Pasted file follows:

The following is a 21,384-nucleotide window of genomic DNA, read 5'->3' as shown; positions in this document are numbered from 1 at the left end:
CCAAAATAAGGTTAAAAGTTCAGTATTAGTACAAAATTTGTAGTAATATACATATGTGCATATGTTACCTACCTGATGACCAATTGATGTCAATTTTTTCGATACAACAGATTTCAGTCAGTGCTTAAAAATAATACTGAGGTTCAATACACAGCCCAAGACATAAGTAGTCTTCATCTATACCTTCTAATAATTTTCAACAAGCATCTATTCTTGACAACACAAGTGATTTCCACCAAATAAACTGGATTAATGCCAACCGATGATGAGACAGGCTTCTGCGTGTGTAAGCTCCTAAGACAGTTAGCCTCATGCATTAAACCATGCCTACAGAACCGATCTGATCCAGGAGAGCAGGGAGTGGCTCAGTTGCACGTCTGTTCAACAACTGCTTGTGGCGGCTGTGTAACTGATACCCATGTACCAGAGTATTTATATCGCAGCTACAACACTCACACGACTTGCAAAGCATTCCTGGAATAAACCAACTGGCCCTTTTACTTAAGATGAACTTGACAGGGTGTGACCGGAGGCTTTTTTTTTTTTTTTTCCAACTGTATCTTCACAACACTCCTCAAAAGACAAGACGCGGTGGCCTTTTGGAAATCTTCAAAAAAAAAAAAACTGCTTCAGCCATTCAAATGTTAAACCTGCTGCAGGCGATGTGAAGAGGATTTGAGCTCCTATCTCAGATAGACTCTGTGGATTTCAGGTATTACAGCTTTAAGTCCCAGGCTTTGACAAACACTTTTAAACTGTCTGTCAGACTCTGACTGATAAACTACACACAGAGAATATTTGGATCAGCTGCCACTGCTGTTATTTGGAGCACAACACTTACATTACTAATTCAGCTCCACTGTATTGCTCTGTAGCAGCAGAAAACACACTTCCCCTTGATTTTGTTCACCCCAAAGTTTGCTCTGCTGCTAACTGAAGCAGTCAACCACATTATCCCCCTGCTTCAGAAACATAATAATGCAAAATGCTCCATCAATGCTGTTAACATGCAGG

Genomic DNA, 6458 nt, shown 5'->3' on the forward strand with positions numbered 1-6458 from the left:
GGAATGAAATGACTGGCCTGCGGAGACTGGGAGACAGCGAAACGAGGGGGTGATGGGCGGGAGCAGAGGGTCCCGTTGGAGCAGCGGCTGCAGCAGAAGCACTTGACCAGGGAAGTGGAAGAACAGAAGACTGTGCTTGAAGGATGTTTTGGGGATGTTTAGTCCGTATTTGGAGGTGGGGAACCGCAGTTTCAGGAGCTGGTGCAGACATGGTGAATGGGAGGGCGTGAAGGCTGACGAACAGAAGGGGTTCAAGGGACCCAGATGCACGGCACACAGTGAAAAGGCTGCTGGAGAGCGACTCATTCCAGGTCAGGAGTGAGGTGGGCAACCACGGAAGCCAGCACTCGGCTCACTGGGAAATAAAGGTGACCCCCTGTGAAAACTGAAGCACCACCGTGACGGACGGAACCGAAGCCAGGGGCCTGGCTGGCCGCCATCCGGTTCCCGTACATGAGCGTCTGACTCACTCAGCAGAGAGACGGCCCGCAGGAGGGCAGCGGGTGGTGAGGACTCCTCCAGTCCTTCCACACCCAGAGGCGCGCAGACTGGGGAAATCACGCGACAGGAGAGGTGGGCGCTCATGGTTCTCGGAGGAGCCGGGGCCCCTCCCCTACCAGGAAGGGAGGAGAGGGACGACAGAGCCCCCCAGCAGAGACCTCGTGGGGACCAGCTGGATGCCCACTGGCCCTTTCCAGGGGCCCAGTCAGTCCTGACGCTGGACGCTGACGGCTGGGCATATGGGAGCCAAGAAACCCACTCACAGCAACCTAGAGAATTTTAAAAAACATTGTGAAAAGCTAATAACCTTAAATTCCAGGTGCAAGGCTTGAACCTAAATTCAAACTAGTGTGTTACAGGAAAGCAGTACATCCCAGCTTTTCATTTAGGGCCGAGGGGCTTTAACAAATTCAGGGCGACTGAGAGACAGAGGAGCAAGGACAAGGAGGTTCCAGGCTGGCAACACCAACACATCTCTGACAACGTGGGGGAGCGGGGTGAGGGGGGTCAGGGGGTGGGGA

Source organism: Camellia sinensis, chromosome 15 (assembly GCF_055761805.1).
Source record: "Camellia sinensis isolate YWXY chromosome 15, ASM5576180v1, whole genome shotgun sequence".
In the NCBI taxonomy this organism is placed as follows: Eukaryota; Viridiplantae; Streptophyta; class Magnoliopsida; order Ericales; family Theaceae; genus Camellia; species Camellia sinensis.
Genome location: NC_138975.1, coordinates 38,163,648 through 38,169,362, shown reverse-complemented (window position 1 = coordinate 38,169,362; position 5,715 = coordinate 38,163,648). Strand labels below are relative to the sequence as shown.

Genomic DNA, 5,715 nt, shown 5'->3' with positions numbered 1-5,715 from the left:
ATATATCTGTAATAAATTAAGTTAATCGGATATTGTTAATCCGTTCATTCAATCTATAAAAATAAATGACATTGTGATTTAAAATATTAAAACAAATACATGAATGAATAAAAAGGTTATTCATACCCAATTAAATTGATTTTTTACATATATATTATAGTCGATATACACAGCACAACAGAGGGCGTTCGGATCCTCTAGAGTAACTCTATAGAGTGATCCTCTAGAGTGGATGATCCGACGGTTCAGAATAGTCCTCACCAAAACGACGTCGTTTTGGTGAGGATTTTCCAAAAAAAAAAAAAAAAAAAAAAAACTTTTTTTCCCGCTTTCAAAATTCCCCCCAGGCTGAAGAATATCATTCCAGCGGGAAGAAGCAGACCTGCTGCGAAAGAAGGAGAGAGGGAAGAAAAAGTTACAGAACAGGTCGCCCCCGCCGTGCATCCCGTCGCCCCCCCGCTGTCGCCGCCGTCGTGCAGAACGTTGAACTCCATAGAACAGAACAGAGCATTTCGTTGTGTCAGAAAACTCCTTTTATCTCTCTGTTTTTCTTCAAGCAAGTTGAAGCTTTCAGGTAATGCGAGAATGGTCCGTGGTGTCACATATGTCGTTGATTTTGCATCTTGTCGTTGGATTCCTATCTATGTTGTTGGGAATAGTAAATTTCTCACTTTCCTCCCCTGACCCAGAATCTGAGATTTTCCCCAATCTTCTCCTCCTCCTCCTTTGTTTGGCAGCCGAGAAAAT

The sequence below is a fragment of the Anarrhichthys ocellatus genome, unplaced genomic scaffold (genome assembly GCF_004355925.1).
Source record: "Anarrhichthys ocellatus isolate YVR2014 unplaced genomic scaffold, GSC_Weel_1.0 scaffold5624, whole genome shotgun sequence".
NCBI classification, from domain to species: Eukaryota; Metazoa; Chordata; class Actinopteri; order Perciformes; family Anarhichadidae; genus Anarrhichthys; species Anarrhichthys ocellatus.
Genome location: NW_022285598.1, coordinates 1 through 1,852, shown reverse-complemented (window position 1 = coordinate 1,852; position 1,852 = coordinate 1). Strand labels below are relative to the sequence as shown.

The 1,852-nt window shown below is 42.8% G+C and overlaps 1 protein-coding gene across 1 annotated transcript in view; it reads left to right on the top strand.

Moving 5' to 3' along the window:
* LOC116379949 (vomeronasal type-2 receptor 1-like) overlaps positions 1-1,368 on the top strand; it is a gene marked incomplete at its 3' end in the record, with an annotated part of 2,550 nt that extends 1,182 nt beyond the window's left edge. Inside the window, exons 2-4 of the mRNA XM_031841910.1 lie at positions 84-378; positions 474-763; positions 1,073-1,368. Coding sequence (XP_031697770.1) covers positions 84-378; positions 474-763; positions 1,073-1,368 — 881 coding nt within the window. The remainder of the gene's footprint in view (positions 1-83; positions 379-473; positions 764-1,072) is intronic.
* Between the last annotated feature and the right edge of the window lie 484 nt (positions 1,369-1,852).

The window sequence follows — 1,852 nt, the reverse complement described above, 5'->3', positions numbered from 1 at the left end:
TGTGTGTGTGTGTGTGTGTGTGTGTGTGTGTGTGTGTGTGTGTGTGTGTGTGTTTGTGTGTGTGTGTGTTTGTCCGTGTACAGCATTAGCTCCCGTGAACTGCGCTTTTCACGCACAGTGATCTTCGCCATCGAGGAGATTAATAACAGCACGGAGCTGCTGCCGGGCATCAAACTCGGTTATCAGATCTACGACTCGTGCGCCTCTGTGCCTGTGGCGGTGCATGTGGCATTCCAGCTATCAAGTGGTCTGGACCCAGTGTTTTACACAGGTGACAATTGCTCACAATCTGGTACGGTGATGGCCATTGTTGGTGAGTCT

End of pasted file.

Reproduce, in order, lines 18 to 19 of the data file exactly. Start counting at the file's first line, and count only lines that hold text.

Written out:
* Between the last annotated feature and the right edge of the window lie 484 nt (positions 1,369-1,852).

The window sequence follows — 1,852 nt, the reverse complement described above, 5'->3', positions numbered from 1 at the left end: